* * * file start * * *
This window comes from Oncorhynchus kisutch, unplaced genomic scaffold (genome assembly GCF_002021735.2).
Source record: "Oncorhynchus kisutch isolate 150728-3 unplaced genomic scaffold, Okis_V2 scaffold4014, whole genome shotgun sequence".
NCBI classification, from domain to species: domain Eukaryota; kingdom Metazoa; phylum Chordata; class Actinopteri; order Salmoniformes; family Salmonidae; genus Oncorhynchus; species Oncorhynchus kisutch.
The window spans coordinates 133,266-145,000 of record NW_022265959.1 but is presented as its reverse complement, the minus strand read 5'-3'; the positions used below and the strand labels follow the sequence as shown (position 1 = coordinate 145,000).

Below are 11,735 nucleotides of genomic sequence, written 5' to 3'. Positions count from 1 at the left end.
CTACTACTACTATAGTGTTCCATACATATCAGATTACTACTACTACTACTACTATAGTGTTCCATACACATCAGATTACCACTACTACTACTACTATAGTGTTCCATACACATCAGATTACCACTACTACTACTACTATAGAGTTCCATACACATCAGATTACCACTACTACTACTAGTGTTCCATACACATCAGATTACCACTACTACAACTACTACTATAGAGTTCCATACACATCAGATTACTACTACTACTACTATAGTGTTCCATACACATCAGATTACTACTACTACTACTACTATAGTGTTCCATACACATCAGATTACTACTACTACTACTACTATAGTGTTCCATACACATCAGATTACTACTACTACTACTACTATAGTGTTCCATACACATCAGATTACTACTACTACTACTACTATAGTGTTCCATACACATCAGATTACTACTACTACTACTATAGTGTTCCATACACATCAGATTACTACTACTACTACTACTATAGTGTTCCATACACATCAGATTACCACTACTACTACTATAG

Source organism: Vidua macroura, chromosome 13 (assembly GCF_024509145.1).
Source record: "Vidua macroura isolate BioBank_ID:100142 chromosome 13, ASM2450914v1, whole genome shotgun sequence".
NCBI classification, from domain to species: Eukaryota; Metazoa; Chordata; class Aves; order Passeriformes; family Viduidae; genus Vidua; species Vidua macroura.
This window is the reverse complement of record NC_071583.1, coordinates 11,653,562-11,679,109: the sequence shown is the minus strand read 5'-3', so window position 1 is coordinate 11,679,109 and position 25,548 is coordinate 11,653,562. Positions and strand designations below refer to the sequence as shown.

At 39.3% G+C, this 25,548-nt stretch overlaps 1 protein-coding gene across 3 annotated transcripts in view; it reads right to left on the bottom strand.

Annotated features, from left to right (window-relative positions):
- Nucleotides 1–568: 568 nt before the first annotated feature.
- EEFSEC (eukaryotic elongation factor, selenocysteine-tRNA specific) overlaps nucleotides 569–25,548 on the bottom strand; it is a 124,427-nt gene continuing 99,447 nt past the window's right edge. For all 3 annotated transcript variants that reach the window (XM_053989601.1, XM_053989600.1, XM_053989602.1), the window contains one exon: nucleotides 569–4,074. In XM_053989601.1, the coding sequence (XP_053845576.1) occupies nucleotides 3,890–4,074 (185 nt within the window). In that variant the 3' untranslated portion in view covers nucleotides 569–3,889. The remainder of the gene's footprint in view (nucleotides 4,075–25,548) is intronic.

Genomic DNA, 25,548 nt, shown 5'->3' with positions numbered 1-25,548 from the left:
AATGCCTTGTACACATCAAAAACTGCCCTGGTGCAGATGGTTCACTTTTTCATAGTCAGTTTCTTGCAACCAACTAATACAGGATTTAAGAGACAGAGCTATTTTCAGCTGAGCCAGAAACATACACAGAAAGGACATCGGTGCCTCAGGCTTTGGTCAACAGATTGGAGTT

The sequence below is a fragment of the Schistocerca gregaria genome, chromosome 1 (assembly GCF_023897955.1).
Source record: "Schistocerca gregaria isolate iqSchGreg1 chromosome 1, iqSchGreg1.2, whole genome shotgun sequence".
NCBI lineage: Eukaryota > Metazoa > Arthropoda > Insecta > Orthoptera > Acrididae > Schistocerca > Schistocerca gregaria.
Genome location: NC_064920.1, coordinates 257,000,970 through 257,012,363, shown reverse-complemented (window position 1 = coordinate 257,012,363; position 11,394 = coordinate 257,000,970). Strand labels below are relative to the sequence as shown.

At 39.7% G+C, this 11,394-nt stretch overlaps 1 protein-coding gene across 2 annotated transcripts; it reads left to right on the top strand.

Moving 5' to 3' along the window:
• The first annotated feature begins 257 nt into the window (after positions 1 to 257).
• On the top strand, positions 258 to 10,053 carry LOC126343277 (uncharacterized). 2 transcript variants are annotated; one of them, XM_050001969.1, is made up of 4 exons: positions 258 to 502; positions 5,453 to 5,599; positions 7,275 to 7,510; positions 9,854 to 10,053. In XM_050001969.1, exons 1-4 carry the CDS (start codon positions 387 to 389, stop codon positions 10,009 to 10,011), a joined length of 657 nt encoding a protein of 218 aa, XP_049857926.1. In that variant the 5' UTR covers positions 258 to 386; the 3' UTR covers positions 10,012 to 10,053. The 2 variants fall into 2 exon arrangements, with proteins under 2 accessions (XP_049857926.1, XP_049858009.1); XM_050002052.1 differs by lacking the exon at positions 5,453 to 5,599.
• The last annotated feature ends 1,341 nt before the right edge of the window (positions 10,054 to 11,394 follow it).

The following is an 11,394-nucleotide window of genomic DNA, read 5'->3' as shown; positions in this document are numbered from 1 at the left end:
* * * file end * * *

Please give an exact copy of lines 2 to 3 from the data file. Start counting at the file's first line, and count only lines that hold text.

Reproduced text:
Source record: "Oncorhynchus kisutch isolate 150728-3 unplaced genomic scaffold, Okis_V2 scaffold4014, whole genome shotgun sequence".
NCBI classification, from domain to species: domain Eukaryota; kingdom Metazoa; phylum Chordata; class Actinopteri; order Salmoniformes; family Salmonidae; genus Oncorhynchus; species Oncorhynchus kisutch.